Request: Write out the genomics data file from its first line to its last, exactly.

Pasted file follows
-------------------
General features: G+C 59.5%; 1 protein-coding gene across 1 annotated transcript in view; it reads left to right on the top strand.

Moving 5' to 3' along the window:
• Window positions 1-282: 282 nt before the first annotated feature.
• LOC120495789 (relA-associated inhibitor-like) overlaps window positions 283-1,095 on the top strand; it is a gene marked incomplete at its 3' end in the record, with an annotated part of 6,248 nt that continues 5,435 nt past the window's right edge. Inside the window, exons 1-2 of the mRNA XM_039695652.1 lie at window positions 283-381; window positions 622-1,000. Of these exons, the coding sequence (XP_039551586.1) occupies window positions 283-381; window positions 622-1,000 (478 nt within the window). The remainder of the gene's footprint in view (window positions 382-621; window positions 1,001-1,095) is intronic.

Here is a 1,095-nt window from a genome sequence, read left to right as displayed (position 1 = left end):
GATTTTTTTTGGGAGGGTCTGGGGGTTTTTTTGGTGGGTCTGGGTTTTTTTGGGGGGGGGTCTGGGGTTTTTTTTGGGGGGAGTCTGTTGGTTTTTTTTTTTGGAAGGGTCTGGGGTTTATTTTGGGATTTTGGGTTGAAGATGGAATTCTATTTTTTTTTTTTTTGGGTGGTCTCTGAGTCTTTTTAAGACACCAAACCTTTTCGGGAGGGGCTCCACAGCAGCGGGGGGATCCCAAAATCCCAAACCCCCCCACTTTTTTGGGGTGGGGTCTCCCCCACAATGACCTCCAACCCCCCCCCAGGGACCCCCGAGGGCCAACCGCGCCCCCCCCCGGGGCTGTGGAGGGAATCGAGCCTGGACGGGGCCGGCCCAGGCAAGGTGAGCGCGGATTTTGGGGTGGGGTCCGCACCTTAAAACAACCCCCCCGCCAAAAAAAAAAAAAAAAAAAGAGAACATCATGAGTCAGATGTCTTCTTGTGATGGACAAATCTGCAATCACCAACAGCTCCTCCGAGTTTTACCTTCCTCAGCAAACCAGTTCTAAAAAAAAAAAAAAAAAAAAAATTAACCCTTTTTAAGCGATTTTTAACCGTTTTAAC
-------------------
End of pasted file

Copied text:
General features: G+C 59.5%; 1 protein-coding gene across 1 annotated transcript in view; it reads left to right on the top strand.

Moving 5' to 3' along the window:
• Window positions 1-282: 282 nt before the first annotated feature.
• LOC120495789 (relA-associated inhibitor-like) overlaps window positions 283-1,095 on the top strand; it is a gene marked incomplete at its 3' end in the record, with an annotated part of 6,248 nt that continues 5,435 nt past the window's right edge. Inside the window, exons 1-2 of the mRNA XM_039695652.1 lie at window positions 283-381; window positions 622-1,000. Of these exons, the coding sequence (XP_039551586.1) occupies window positions 283-381; window positions 622-1,000 (478 nt within the window). The remainder of the gene's footprint in view (window positions 382-621; window positions 1,001-1,095) is intronic.

Here is a 1,095-nt window from a genome sequence, read left to right as displayed (position 1 = left end):
GATTTTTTTTGGGAGGGTCTGGGGGTTTTTTTGGTGGGTCTGGGTTTTTTTGGGGGGGGGTCTGGGGTTTTTTTTGGGGGGAGTCTGTTGGTTTTTTTTTTTGGAAGGGTCTGGGGTTTATTTTGGGATTTTGGGTTGAAGATGGAATTCTATTTTTTTTTTTTTTGGGTGGTCTCTGAGTCTTTTTAAGACACCAAACCTTTTCGGGAGGGGCTCCACAGCAGCGGGGGGATCCCAAAATCCCAAACCCCCCCACTTTTTTGGGGTGGGGTCTCCCCCACAATGACCTCCAACCCCCCCCCAGGGACCCCCGAGGGCCAACCGCGCCCCCCCCCGGGGCTGTGGAGGGAATCGAGCCTGGACGGGGCCGGCCCAGGCAAGGTGAGCGCGGATTTTGGGGTGGGGTCCGCACCTTAAAACAACCCCCCCGCCAAAAAAAAAAAAAAAAAAAGAGAACATCATGAGTCAGATGTCTTCTTGTGATGGACAAATCTGCAATCACCAACAGCTCCTCCGAGTTTTACCTTCCTCAGCAAACCAGTTCTAAAAAAAAAAAAAAAAAAAAAATTAACCCTTTTTAAGCGATTTTTAACCGTTTTAAC